… is an Australian band that many people would have tripped over in their uni days in the early to late 80’s. They were a pub band through and through and played many a gig all over Australia – reaching out to the masses in ways that so many bands struggle to do so today.
They developed quite a cult following and it was no surprise. Even today Mick Thomas commands a dedicated bunch of followers (come stalkers) but then this probably comes as no surprise to most who know of the band he fronted then; he (Weddos and The Sure Thing) earned it doing the hard yards, trotting themselves out to real Australian audiences all across this big bit of dried up dirt – and all over the globe. Weddings in my book represented what I can only describe as the only real Australian rock-balladeering band to come out of this country.
Oh sure – I might own up to a little bit of bias on this front. Only a little mind. They won me over the very first time I heard them as they not only shared with you the yarns of old – but they introduced to some great new ones as well. They could shift you through whole range of emotions in one gig and introduce you to people and places from all over the world.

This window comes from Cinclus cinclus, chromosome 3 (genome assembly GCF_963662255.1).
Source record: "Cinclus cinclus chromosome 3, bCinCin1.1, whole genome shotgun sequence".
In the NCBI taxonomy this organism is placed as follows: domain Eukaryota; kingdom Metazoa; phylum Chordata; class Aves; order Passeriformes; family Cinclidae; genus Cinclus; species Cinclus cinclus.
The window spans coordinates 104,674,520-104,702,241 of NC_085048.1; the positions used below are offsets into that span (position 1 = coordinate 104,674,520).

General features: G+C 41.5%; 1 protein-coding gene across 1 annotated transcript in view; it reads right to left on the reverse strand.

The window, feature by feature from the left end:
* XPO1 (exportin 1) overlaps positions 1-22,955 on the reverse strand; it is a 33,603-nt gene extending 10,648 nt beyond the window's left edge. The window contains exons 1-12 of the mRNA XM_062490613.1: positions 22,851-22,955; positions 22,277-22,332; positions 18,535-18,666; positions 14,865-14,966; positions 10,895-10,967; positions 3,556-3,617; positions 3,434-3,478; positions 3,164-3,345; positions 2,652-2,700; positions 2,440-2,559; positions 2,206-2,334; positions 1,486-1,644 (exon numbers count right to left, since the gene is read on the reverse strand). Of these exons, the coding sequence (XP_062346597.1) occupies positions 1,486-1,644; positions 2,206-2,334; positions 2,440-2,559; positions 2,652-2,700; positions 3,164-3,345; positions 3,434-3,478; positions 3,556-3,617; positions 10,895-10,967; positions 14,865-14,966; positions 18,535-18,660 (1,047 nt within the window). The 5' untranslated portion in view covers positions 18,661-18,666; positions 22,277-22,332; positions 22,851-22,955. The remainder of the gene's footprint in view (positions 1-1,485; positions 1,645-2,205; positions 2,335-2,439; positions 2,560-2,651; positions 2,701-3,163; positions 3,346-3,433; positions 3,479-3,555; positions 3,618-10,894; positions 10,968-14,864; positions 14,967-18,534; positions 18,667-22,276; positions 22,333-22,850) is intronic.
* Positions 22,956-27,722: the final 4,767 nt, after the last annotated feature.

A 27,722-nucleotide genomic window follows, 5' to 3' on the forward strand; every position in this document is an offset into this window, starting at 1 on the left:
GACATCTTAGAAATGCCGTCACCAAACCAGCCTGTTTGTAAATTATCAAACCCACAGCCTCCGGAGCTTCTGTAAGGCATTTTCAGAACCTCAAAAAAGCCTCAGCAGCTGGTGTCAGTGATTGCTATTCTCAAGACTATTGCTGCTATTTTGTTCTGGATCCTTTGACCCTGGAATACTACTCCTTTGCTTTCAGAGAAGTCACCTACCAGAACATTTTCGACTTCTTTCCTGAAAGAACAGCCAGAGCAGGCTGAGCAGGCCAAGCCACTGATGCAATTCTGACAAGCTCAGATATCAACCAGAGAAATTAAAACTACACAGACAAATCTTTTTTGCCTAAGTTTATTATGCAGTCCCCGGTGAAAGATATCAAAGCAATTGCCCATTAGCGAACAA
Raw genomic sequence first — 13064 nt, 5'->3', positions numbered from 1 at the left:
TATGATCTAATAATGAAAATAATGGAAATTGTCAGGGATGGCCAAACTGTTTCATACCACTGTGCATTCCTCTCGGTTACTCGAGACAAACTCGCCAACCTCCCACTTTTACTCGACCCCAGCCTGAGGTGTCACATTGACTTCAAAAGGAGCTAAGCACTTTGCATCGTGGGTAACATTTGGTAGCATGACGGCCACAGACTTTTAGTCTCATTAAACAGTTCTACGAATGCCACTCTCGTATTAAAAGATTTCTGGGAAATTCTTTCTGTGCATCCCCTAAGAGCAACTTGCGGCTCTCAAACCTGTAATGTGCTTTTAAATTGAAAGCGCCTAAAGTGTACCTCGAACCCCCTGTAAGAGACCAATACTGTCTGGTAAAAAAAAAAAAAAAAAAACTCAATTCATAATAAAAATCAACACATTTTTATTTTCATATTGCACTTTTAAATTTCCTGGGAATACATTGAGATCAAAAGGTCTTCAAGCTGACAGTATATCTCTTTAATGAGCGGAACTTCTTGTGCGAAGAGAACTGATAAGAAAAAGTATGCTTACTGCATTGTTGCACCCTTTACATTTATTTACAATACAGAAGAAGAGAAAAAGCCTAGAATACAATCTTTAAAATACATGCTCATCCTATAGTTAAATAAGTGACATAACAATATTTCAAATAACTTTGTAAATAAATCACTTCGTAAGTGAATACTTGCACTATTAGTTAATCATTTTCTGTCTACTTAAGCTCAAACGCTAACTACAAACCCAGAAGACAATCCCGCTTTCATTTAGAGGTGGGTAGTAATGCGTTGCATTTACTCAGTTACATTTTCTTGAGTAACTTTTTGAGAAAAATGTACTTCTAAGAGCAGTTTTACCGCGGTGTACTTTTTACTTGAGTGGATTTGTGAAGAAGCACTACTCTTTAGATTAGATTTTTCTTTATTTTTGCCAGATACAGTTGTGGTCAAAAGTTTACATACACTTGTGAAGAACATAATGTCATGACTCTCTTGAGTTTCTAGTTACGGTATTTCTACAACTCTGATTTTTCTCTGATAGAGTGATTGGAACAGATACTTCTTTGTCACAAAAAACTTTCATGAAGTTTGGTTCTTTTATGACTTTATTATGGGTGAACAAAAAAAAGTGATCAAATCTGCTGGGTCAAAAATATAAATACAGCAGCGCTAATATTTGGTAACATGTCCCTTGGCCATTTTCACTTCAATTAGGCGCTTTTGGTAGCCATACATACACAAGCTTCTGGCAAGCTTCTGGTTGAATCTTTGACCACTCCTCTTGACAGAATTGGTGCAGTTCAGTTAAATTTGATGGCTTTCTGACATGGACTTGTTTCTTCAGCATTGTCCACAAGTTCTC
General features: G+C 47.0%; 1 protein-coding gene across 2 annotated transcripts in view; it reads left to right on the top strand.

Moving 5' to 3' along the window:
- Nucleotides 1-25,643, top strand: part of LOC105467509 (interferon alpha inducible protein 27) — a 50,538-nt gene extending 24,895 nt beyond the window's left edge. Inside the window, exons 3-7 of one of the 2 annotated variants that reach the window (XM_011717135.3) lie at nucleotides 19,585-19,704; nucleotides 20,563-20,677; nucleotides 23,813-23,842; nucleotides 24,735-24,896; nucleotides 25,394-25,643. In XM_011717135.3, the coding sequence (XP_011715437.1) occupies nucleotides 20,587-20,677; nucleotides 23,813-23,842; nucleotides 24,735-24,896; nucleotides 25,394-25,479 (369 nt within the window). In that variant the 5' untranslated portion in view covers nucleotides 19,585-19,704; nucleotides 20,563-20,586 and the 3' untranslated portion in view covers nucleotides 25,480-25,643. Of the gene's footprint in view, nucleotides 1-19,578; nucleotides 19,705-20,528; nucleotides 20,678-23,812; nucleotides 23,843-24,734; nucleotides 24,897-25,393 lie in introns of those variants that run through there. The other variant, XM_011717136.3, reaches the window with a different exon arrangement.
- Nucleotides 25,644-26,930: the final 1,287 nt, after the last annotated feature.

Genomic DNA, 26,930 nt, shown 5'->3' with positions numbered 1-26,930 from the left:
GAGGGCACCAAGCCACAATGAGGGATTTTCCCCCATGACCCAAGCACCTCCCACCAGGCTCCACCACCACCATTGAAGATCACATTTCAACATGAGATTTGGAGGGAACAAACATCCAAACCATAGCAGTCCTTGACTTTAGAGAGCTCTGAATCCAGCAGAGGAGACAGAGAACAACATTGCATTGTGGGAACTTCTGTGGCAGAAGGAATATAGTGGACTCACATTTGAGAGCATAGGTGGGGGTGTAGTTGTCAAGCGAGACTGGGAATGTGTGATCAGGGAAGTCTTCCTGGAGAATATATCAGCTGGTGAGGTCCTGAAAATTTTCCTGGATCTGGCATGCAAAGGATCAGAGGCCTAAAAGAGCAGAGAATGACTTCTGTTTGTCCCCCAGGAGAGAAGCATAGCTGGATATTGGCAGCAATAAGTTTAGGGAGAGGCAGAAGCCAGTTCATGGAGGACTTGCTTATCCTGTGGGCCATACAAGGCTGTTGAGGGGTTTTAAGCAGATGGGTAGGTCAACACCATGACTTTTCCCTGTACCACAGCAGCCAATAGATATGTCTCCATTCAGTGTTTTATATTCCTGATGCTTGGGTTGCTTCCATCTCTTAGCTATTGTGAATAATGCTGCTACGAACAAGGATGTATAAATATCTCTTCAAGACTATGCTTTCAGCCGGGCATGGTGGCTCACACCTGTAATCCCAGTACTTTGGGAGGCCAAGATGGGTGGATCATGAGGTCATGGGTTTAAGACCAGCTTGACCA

Weddings did for me through song, what Gerald Durrell did for me through writing: they told a ripper yarn and in doing so – they taught me a hell of a lot about a world I didn’t know about. I hear some of you saying: “Big call there Belongum!” but it’s true. I don’t know how it happened but they became my ‘Beatles’ or my ‘Rolling Stones’. The difference for me is that they told stories of real people through their songs – the kind of people we could possibly meet or potentially be and by doing this – they made a wider world about us – seem much more real.
What about Paul Kelly? Well, if the Weddings were my ‘Beatles’ – then Paul Kelly was (and still is) my ‘Bob Dylan’! He fronted a band called the Coloured Girls back then. Paul Kelly is a master all unto himself – in another category entirely – and I might touch on that elsewhere one day, but it was Weddings that I saw first and they held a stage in ways I couldn’t begin to appreciate with other rock bands at that time. If I’d have seen ‘Paul Kelly and the Coloured Girls’ first it might have been an entirely different story altogether.
Yeah – I know… there was ‘Cold Chisel’ – but for all that Jimmy Barnes, Ian Moss and the others could pump out there (and they were entertaining as all get out), I just never felt their yarns in their songs- just their raw energy! Whilst it felt great to be blown away by their rawness as it hammered away at you, when Weddos filled a stage they always seemed ready to take you with them on their journeys – I always got a sense of them in what they would choose to sing and maybe it’s because they didn’t TELL you everything you needed to know – they just did their damndest to make you FEEL it!